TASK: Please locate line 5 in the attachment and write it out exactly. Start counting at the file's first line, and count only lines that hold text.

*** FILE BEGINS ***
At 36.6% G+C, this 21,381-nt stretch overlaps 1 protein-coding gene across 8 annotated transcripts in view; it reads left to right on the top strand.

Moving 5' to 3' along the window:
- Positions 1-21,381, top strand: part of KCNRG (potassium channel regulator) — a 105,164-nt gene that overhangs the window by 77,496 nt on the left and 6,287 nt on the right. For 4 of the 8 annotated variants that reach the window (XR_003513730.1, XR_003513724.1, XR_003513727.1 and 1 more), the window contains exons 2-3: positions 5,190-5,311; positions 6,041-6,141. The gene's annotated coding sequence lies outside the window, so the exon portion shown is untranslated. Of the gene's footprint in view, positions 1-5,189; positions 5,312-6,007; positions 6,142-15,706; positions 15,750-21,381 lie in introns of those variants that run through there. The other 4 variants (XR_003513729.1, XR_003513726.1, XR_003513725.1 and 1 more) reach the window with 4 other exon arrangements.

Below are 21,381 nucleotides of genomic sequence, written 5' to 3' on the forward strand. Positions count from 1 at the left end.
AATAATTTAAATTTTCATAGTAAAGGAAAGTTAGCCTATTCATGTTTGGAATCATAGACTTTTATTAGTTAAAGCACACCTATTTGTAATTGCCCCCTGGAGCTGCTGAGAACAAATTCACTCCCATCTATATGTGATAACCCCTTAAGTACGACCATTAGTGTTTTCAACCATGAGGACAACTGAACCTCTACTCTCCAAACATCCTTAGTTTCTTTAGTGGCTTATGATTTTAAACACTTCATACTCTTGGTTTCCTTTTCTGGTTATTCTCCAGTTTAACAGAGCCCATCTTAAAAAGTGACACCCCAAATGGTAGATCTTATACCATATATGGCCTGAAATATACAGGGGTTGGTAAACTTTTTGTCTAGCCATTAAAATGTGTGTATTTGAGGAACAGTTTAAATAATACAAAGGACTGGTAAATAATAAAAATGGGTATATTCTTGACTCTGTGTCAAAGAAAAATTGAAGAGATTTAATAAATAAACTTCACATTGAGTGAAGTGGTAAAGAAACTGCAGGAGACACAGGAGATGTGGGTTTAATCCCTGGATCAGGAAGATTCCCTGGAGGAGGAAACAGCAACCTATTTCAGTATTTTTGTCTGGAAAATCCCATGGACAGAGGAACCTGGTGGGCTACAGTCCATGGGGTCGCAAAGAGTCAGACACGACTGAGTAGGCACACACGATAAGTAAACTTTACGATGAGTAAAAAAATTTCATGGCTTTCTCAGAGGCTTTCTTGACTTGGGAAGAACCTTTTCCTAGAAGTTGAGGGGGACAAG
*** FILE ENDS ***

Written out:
AATAATTTAAATTTTCATAGTAAAGGAAAGTTAGCCTATTCATGTTTGGAATCATAGACTTTTATTAGTTAAAGCACACCTATTTGTAATTGCCCCCTGGAGCTGCTGAGAACAAATTCACTCCCATCTATATGTGATAACCCCTTAAGTACGACCATTAGTGTTTTCAACCATGAGGACAACTGAACCTCTACTCTCCAAACATCCTTAGTTTCTTTAGTGGCTTATGATTTTAAACACTTCATACTCTTGGTTTCCTTTTCTGGTTATTCTCCAGTTTAACAGAGCCCATCTTAAAAAGTGACACCCCAAATGGTAGATCTTATACCATATATGGCCTGAAATATACAGGGGTTGGTAAACTTTTTGTCTAGCCATTAAAATGTGTGTATTTGAGGAACAGTTTAAATAATACAAAGGACTGGTAAATAATAAAAATGGGTATATTCTTGACTCTGTGTCAAAGAAAAATTGAAGAGATTTAATAAATAAACTTCACATTGAGTGAAGTGGTAAAGAAACTGCAGGAGACACAGGAGATGTGGGTTTAATCCCTGGATCAGGAAGATTCCCTGGAGGAGGAAACAGCAACCTATTTCAGTATTTTTGTCTGGAAAATCCCATGGACAGAGGAACCTGGTGGGCTACAGTCCATGGGGTCGCAAAGAGTCAGACACGACTGAGTAGGCACACACGATAAGTAAACTTTACGATGAGTAAAAAAATTTCATGGCTTTCTCAGAGGCTTTCTTGACTTGGGAAGAACCTTTTCCTAGAAGTTGAGGGGGACAAG